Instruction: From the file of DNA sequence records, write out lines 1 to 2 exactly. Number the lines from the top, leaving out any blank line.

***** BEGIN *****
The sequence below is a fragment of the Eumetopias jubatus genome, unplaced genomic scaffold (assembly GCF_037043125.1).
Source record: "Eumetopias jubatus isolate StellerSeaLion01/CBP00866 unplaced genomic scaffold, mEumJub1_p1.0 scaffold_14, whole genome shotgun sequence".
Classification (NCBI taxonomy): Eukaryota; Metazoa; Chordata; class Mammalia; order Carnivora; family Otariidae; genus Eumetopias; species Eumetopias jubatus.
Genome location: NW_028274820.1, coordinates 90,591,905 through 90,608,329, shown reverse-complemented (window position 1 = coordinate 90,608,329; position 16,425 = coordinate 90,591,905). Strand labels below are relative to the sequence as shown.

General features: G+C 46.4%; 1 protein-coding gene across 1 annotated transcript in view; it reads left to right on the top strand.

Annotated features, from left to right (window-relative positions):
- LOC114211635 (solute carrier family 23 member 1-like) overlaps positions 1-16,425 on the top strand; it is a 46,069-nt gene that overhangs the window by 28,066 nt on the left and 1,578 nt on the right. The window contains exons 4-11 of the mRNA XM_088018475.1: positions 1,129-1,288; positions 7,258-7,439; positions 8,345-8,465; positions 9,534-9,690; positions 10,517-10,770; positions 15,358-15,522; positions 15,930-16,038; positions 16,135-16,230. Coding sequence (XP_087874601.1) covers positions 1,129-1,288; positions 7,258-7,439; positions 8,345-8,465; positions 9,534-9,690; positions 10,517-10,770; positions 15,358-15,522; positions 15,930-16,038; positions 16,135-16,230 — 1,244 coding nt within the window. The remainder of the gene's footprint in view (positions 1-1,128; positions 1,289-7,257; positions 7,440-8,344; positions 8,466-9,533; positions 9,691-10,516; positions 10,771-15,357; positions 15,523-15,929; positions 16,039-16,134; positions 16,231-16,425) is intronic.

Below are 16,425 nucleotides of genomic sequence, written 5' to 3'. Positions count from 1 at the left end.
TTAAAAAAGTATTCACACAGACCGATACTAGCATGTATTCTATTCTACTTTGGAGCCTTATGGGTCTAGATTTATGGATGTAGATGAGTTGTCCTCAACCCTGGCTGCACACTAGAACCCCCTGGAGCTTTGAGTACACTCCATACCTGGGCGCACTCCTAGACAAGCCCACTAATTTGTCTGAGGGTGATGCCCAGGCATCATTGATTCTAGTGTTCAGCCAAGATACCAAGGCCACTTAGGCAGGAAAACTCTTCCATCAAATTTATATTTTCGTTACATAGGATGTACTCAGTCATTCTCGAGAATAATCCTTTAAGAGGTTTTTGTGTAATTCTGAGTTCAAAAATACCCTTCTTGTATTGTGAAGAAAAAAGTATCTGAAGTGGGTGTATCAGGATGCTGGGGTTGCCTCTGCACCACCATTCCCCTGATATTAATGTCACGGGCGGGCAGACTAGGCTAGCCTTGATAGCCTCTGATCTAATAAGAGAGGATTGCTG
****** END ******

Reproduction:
The sequence below is a fragment of the Eumetopias jubatus genome, unplaced genomic scaffold (assembly GCF_037043125.1).
Source record: "Eumetopias jubatus isolate StellerSeaLion01/CBP00866 unplaced genomic scaffold, mEumJub1_p1.0 scaffold_14, whole genome shotgun sequence".